• BRIEF DESCRIPTION OF THE DRAWINGS
  • [0026]
    FIGS. 1A and 1B illustrate the process of preparing a die bonding adhesive tape according to a first conventional technique;
  • [0027]
    FIGS. 2A and 2B illustrate the die bonding process using the die bonding adhesive tape of FIG. 1B;
  • [0028]
    FIGS. 3A to 3C illustrate the process of preparing a die bonding adhesive tape according to a second conventional technique;
  • [0029]
    FIGS. 4A and 4B illustrate the die bonding process using the die bonding adhesive tape of FIG. 3C;
  • [0030]
    FIGS. 5A to 5C illustrate the process of preparing a die bonding adhesive tape according to the present invention; and
  • [0031]
    FIGS. 6A and 6B illustrate the die bonding process using the die bonding adhesive tape of FIG. 5C.
  • DESCRIPTION OF THE PREFERRED EMBODIMENTS
  • [0032]
    Hereinafter, a detailed description will be given of various embodiments of the die bonding adhesive tape of the present invention and a method of manufacturing an adhesive film thereof, with reference to the appended drawing.
  • [0033]
    FIGS. 5A to 5C illustrate the process of preparing the die bonding adhesive tape of the present invention, and FIGS. 6A and 6B illustrate the die bonding process using the die bonding adhesive tape of FIG. 5C. In FIG. 5A, the reference numeral 8 designates an adhesive film, which is composed mainly of a high-molecular-weight acrylic copolymer, a butadiene copolymer, an epoxy resin, and an epoxy resin curing agent, and further includes a UV curable low-molecular-weight compound and a photoinitiator. As such, the acrylic copolymer has a molecular weight of at least one million, and preferably ranges from two million to three million. The high-molecular-weight acrylic copolymer, which functions to confer ductility to the adhesive film to be prepared, constitutes a base resin of the film, and is exemplified by acrylic rubbers, such as copolymers of acrylic acid ester or methacrylic acid ester and acrylonitrile.
  • [0034]
    In order to increase the Tg of the acrylic copolymer, an oligomer having a functional group such as a hydroxyl group or a carboxylic group, for example, oligoester acrylate or polyester acrylate, may be added. As the curing agent, toluene diisocyanate may be used. The oligomer is used in an amount of 1˜30 parts by weight, and preferably 5˜15 parts by weight, based on 100 parts by weight of the acrylic copolymer, and toluene diisocyanate is used in an amount of 0.1˜15 parts by weight, and preferably 2˜8 parts by weight, based on 100 parts by weight of the total amount of the oligomer. Examples of the butadiene copolymer include an acrylonitrile butadiene copolymer, a styrene butadiene copolymer, and acrylonitrile butadiene. As such, polybutadiene may be used alone. Such a butadiene copolymer, which is mixed as an organic filler to increase flexibility at low temperatures and realize low elastic modulus, is used in an amount of 0.1˜50 parts by weight, preferably 1˜20 parts by weight, and more preferably 5˜10 parts by weight. This component is effective in minimizing the generation of stress on a slim and large die in the course of compression upon die bonding. However, when the amount of the butadiene copolymer exceeds 50 parts by weight, the resulting adhesive film has excessive ductility and thus may be easily deformed upon die bonding. On the other hand, when the amount of the butadiene copolymer is less than 1 part by weight, a low elastic modulus is not realized.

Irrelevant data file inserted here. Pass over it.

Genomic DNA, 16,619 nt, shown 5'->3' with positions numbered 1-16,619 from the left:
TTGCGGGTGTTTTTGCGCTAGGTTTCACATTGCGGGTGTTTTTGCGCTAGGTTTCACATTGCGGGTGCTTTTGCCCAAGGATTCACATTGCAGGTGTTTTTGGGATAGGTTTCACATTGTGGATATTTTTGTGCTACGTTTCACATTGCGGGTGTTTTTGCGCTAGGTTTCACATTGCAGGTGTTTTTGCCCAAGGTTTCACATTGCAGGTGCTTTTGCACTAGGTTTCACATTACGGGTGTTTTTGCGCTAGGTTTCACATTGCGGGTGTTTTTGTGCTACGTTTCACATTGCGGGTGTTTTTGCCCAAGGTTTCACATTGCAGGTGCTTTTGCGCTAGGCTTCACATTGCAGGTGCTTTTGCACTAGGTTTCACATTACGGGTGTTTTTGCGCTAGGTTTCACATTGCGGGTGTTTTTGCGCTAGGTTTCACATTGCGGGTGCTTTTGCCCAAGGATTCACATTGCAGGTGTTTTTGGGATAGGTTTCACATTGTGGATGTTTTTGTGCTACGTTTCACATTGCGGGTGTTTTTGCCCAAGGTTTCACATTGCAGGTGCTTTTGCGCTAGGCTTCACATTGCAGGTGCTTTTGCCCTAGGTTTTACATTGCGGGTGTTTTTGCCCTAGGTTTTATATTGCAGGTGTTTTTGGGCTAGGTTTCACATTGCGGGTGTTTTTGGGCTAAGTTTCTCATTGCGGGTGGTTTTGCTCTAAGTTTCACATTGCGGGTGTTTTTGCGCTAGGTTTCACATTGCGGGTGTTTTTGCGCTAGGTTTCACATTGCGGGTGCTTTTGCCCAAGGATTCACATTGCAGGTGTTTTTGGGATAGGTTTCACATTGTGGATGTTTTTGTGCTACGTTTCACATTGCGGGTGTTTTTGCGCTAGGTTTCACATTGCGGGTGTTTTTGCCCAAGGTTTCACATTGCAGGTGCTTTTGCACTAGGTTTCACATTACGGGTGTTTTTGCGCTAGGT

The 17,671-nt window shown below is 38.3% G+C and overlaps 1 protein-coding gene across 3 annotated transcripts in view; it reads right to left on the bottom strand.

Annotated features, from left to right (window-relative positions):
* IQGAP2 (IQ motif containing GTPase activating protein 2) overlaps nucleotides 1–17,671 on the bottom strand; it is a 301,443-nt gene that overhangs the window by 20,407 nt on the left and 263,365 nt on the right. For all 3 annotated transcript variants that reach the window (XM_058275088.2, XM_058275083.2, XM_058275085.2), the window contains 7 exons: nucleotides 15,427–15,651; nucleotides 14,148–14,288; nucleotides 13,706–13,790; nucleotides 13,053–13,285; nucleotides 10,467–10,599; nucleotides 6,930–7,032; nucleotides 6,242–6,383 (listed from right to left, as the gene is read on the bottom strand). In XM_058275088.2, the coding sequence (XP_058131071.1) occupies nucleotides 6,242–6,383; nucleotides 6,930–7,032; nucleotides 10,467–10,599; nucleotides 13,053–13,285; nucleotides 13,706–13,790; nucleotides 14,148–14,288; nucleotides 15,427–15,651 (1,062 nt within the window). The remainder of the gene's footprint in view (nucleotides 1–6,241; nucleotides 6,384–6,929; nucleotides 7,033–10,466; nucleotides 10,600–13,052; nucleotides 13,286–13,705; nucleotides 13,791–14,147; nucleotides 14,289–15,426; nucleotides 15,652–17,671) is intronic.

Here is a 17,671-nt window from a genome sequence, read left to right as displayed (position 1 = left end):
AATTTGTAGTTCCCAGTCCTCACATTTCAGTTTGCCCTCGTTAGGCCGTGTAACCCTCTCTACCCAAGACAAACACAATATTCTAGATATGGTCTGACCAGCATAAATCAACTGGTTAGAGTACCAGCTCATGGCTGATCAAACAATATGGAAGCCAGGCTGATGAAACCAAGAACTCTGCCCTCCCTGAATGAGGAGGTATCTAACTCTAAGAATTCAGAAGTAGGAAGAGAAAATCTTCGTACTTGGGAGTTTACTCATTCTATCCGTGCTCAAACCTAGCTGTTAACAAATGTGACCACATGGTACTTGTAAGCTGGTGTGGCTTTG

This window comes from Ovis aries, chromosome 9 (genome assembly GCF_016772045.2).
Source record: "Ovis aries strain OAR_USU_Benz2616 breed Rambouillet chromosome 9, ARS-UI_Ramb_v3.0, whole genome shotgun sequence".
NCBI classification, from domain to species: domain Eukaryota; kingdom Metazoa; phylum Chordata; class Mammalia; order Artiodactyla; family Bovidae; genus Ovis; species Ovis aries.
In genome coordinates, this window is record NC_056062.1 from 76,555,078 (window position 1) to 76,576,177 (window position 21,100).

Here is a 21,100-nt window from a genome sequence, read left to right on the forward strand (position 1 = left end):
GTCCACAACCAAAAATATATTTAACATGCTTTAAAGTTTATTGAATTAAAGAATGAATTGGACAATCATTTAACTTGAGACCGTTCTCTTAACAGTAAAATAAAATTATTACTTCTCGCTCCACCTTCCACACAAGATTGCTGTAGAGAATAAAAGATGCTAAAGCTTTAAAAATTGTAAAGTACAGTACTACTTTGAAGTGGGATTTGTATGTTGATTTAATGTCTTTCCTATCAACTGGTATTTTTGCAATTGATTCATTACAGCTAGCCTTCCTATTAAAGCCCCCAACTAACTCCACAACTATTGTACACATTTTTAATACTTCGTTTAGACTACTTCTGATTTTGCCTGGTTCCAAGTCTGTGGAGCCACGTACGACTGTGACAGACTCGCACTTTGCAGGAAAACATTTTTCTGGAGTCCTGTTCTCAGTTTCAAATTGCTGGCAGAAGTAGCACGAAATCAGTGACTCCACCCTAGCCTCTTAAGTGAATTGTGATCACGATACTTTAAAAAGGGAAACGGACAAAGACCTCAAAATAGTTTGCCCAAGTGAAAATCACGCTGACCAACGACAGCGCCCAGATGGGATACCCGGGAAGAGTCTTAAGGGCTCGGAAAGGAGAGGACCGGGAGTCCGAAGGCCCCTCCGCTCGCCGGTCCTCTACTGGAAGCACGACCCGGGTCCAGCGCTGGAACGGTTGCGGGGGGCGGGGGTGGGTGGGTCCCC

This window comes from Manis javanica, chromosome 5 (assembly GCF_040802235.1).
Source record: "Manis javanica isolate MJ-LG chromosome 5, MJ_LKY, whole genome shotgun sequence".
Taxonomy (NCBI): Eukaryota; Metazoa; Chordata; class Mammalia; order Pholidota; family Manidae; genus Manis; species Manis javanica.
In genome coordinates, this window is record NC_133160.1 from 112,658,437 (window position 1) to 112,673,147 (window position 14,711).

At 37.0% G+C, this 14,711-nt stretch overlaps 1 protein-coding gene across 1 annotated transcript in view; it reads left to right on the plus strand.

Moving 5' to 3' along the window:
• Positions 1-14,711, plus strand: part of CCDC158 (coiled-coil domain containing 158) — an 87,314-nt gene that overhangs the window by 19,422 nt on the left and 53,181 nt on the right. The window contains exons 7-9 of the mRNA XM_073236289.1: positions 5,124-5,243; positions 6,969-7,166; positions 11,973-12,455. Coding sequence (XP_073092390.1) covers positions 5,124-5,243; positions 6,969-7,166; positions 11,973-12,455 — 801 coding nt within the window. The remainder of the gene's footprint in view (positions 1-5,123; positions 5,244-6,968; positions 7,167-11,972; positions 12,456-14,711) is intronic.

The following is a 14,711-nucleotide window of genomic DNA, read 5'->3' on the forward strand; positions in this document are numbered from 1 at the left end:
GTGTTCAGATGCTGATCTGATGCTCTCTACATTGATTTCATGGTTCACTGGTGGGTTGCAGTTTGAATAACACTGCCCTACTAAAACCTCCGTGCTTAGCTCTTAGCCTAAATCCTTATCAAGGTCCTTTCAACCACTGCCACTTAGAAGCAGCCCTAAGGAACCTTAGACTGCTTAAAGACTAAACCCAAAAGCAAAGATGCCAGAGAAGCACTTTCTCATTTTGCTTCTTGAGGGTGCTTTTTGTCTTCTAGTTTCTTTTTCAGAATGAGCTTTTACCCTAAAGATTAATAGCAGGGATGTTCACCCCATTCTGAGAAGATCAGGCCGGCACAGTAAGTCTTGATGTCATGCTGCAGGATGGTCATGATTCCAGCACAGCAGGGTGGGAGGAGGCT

• [0035]
    The epoxy resin may be used without particular limitation as long as it is cured to thus exhibit adhesion force, and should have at least two functional groups and a molecular weight less than 8000 in order to be cured. For example, bisphenol A type epoxy resin or novolac type epoxy resin, such as phenol novolac type epoxy resin or cresol novolac type epoxy resin may be used. Preferably, useful is novolac type epoxy resin, which has high heat resistance.
  • [0036]
    Regarding the mixing proportion of the adhesive composition for preparation of the adhesive film, based on 100 parts by weight of the total amount of the acrylic copolymer and the butadiene copolymer, the epoxy resin is used in an amount of 5˜80 parts by weight and preferably 10˜50 parts by weight. However, when the epoxy resin is used in an amount exceeding 80 parts by weight, brittleness is enhanced upon the formation of the adhesive film, undesirably causing a film breakage phenomenon. On the other hand, when the amount is less than 5 parts by weight, the epoxy resin does not exhibit adhesive performance.
  • [0037]
    The curing agent may be used without particular limitation as long as it functions to cure the epoxy resin. From the point of view of high heat resistance, novolac type phenol resin is preferably used. The phenol resin, which serves as the curing agent of the epoxy resin, is used in an amount of 10˜50 parts by weight and preferably 20˜40 parts by weight, based on 100 parts by weight of the epoxy resin. Further, in order to accelerate the curing reaction of the epoxy resin, a curing accelerator, for example, imidazole or amine, may be used. The curing accelerator is used in an amount of 0.1˜10 parts by weight, and preferably 1˜5 parts by weight, based on 100 parts by weight of the total amount of the epoxy resin and the curing agent. Otherwise, when the curing accelerator is used in an amount exceeding 10 parts by weight, the curing of the epoxy resin is excessively accelerated in the course of preparation of the adhesive film, and is undesirably brittle, therefore making it impossible to form a desired adhesive film. On the other hand, when the amount is less than 1 part by weight, the adhesive film should be additionally cured upon die bonding due to the slow curing rate of the epoxy resin.
  • [0038]